Photo: Adam Jeffery/CNBC/NBCU Photo Bank via Getty Images

David Einhorn's Greenlight Capital had another trying quarter in a year where "nothing went right" — bringing the fund's 2018 losses to 34.2%, per the firm's latest investment letter obtained by Axios. Einhorn also said the firm would be taking in new money for the first time since 2014, because he no longer believes "there is risk of [Greenlight Capital's] assets growing too quickly." Excerpts of the letter were first reported by CNBC.

Why it matters: Once a hedge fund superstar, Einhorn's firm — which focuses on value investing — has struggled to outperform the broader market over the past few years, much like other hedge funds. Explaining the tough year, Einhorn wrote: "It feels like a combination of a few where we were wrong, a difficult environment for value investing, and a lot of adverse variance."

Greenlight's biggest long positions include General Motors and life insurer Brighthouse Financial, while the firm is short Tesla. Einhorn said the firm also has a "macro hedge in case the politicians and central bankers continue to act irresponsible — which seems like a safe bet."

  • In the letter, Einhorn struck an upbeat tone about this year, saying "2019 is in the early days, but we feel a little like a team that just won its opening day game after a last place finish."

Go deeper

Trump to far-right Proud Boys: "Stand back and stand by"

Asked to condemn white supremacist violence at the first presidential debate on Tuesday, President Trump said the far-right Proud Boys group should "stand back and stand by," before immediately arguing that violence in the U.S. "is not a right-wing problem. This is a left-wing problem."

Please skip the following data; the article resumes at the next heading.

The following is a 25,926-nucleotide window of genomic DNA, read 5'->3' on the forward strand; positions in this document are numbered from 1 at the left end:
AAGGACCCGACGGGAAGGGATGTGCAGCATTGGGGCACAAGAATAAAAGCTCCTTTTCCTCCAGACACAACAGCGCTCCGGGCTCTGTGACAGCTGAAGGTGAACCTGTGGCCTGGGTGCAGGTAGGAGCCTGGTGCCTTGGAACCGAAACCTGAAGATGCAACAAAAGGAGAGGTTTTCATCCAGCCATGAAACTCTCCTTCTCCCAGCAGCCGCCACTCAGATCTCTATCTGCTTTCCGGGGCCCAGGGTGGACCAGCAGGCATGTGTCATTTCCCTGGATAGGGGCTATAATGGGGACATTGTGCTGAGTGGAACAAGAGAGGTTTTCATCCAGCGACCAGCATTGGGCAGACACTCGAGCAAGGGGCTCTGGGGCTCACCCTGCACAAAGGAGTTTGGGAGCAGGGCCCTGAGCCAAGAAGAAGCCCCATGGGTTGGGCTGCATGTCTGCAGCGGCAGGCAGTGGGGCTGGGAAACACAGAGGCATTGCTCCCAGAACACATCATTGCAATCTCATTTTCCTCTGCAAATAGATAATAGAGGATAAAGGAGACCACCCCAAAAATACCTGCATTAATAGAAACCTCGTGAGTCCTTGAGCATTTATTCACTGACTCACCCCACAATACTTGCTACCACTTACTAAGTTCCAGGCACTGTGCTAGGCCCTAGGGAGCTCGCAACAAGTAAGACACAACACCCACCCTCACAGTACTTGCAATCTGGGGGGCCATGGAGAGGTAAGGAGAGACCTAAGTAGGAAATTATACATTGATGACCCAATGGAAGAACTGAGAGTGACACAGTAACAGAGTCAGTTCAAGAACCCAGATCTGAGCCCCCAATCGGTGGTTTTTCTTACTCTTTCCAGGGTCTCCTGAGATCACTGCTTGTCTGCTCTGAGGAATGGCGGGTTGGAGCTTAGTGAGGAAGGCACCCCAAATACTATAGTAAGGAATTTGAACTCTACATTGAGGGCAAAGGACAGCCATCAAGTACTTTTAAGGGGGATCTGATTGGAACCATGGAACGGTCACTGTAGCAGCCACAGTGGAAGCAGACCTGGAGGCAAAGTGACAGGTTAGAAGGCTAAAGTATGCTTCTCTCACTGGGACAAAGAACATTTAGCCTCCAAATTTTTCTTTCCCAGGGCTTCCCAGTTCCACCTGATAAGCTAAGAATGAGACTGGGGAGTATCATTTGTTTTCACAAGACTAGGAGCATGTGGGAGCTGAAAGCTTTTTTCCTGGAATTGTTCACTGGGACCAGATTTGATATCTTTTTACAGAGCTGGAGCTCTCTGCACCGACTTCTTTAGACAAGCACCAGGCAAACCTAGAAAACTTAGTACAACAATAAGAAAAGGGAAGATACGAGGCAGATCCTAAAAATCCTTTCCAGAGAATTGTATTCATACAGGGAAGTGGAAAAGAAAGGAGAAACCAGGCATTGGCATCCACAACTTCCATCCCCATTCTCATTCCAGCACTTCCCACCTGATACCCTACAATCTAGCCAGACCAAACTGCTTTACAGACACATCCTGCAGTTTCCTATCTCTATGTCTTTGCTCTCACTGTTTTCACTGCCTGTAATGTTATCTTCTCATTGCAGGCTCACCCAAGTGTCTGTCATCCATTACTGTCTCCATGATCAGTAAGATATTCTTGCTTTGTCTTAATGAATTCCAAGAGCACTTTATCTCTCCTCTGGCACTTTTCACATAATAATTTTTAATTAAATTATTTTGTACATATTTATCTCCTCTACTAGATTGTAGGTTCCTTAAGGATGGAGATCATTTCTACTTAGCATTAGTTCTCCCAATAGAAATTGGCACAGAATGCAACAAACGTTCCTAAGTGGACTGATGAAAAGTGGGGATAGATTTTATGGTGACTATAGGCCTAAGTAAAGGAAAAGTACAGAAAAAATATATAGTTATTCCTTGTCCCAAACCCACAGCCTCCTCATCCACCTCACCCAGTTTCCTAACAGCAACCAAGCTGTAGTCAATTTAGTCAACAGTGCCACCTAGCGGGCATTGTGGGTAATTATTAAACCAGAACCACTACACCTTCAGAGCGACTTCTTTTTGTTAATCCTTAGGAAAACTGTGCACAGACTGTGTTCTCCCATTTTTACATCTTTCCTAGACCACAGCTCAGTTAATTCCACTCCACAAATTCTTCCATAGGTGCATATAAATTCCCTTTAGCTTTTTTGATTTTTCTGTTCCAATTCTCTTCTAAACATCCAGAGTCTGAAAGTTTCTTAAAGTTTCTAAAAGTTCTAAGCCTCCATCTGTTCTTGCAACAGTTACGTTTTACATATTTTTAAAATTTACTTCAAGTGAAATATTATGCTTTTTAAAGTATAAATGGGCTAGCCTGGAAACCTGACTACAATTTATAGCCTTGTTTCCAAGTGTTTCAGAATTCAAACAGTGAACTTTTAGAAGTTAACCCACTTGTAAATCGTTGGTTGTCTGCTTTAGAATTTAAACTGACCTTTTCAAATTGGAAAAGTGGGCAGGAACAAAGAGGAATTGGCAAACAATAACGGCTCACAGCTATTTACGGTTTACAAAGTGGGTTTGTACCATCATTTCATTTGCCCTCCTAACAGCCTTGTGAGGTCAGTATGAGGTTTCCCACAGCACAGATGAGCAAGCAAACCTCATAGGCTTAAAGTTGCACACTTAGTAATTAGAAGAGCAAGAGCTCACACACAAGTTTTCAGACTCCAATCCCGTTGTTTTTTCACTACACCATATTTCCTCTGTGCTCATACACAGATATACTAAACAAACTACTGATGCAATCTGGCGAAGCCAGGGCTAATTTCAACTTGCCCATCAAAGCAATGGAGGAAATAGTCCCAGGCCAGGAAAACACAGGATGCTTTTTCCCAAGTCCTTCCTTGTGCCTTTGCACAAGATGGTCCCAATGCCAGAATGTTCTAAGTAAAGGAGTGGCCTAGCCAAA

Why it matters: Trump has repeatedly been accused of failing to condemn white nationalism and right-wing violence, despite the FBI's assessment that it's the most significant domestic terrorism threat that the country faces. The president has frequently associated antifa and the left-wing violence that has afflicted some U.S. cities with Biden, despite his condemnation of violent protests.

Mike Allen, author of AM
15 mins ago - Politics & Policy

The first Trump v. Biden presidential debate was a hot mess

Photos: Jim Watson and Saul Loeb/AFP via Getty Images

This debate was like the country: Everybody’s talking. Nobody’s listening. Nothing is learned. It’s a mess.

  • We were told President Trump would be savage. Turned out, that was a gross understatement. Even the moderator, Fox News' Chris Wallace, got bulldozed.

Why it matters: Honestly, who the hell knows?

Updated 21 mins ago - Politics & Policy

Coronavirus dashboard

Illustration: Sarah Grillo/Axios

  1. Global: Total confirmed cases as of 10:30 p.m. ET: 33,516,946 — Total deaths: 1,005,394 — Total recoveries: 23,273,369Map.
  2. U.S.: Total confirmed cases as of 10:30 p.m ET: 7,188,543 — Total deaths: 205,966 — Total recoveries: 2,809,674 — Total tests: 103,155,189Map.
  3. Health: Americans won't take Trump's word on the vaccine, Axios-Ipsos poll finds.
  4. Politics: 7 former FDA commissioners say Trump is undermining agency's credibility
  5. States: NYC's coronavirus positivity rate spikes to highest since June.
  6. Sports: Tennessee Titans close facility amid NFL's first coronavirus outbreak.
  7. World: U.K. beats previous record for new coronavirus cases.
  8. Work: United States of burnout — Asian American unemployment spikes amid pandemic